FAA Taking Sharper Look at Contracts
According to the Washington Post, the FAA is now reviewing so-called support services contracts with hundreds of small businesses because of problems with D.C.-based Crown Consulting Inc, which has 58 different contracts with the FAA worth up to $135 million.
One of the company's $16 million contracts was called into question when a contracting officer found multiple problems, including invoices for an unapproved trip to Las Vegas, for example. The officer, Debra Srite, also found that Crown had hired the wife of a top FAA official and that he ordered her kept on the payroll even after the contract ended. The company also developed an error-plagued computer software system that was never used.
Support services contracts allow the FAA to award business to certain pre-qualified small companies. The contracts are often open-ended, with the payment based on hours of service rather than specific performance standards. The FAA's review of these contracts comes on the heels of an announcement that the Transportation Department's inspector general would investigate and audit FAA contracting practices.
Crown Chief Executive Afzal I. Khan said in a statement that his company provided "backup data" to the inspector general that show "there is no validity to the allegations" and that "substantiate all of our invoices.”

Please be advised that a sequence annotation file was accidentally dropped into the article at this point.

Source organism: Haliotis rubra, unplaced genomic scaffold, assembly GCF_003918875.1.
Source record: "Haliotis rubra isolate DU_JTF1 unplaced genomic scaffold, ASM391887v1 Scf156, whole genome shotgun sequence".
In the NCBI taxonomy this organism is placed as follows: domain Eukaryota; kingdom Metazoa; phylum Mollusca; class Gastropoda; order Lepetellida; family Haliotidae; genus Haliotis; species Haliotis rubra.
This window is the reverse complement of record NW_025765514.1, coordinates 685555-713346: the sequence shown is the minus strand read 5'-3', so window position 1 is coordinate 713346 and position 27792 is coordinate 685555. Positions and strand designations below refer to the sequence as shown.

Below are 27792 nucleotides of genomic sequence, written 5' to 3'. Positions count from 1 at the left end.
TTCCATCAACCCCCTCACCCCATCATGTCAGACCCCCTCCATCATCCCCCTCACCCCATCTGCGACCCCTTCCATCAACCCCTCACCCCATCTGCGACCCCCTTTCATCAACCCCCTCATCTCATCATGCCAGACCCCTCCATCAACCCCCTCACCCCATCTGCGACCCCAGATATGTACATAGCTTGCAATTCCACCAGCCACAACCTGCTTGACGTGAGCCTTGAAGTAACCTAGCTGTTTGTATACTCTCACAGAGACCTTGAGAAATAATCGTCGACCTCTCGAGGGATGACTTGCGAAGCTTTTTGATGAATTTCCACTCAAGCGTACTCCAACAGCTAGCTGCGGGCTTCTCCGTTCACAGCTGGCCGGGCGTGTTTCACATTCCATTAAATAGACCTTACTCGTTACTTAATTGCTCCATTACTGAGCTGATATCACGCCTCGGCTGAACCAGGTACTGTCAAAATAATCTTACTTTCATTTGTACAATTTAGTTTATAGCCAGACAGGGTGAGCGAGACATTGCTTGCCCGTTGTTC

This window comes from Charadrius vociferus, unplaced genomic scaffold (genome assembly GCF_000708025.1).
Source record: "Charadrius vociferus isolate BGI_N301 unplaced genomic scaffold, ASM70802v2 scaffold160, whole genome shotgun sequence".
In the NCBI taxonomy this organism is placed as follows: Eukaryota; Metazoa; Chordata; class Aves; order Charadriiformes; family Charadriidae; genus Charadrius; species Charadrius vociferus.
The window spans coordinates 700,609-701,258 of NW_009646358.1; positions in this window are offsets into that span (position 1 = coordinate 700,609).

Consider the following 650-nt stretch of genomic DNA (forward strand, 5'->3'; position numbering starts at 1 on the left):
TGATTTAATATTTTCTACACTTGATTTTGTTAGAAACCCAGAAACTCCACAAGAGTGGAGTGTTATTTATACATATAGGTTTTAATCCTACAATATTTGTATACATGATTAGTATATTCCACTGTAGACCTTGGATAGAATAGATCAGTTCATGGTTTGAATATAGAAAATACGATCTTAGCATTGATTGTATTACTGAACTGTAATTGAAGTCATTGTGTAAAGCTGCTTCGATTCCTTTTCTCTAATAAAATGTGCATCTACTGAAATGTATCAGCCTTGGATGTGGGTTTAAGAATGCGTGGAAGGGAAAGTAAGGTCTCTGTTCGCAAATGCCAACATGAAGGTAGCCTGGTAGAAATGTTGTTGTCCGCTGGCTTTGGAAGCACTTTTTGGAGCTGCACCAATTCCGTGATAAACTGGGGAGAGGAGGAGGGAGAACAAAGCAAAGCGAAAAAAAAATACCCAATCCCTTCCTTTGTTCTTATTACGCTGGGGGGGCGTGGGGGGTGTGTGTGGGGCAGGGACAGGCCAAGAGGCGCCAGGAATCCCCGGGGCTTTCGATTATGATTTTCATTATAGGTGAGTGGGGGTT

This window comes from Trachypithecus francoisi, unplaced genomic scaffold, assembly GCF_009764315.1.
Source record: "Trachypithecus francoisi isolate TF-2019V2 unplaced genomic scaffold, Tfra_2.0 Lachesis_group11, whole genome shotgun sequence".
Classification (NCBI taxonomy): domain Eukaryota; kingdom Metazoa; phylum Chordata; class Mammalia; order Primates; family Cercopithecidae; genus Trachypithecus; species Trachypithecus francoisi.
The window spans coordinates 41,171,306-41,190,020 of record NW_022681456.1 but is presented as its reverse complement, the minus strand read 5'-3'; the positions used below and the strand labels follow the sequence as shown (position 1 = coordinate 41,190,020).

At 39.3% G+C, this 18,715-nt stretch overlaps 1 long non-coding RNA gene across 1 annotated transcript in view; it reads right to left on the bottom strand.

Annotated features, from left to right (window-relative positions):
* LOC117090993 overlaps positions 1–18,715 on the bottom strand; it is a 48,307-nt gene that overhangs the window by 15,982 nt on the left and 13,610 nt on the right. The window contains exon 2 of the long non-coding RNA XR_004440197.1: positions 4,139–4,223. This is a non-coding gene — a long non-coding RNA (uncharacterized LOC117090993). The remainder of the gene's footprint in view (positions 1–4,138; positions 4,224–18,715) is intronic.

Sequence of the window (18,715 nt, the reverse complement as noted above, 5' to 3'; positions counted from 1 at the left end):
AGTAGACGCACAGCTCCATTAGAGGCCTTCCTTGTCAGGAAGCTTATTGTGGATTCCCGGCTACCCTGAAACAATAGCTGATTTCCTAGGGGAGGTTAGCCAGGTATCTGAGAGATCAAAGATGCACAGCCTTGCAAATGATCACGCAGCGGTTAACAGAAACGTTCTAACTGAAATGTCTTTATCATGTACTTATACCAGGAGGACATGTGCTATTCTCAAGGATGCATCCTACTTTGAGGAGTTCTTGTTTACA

Federal Aviation Administrator Marion C. Blakey, in a statement to the Post, said, "The actions the FAA is taking are part of larger efforts to fundamentally change the culture of how we spend money at the FAA."
This week, the FAA announced management controls for support service contracts. Changes include ethics training for FAA employees and a requirement that contractors must disclose whether they plan to use employees who are related to current FAA employees. The FAA said it also will require open bidding for all new support service contracts worth $1 million or more or for changes to existing contracts worth more than $1 million in new work. Contracts of more than $10 million will require more stringent reviews.
Srite said she did not hesitate to bring her concerns to higher officials, but she told the Post that she will not be surprised if her career suffers.
"It's our personal obligation, especially when representing our government, to represent the public interest," Srite said. "My purpose was never to harm anyone. I came to work and I sat in a chair and all I knew how to do was contracting. I went about the procedures I thought were right."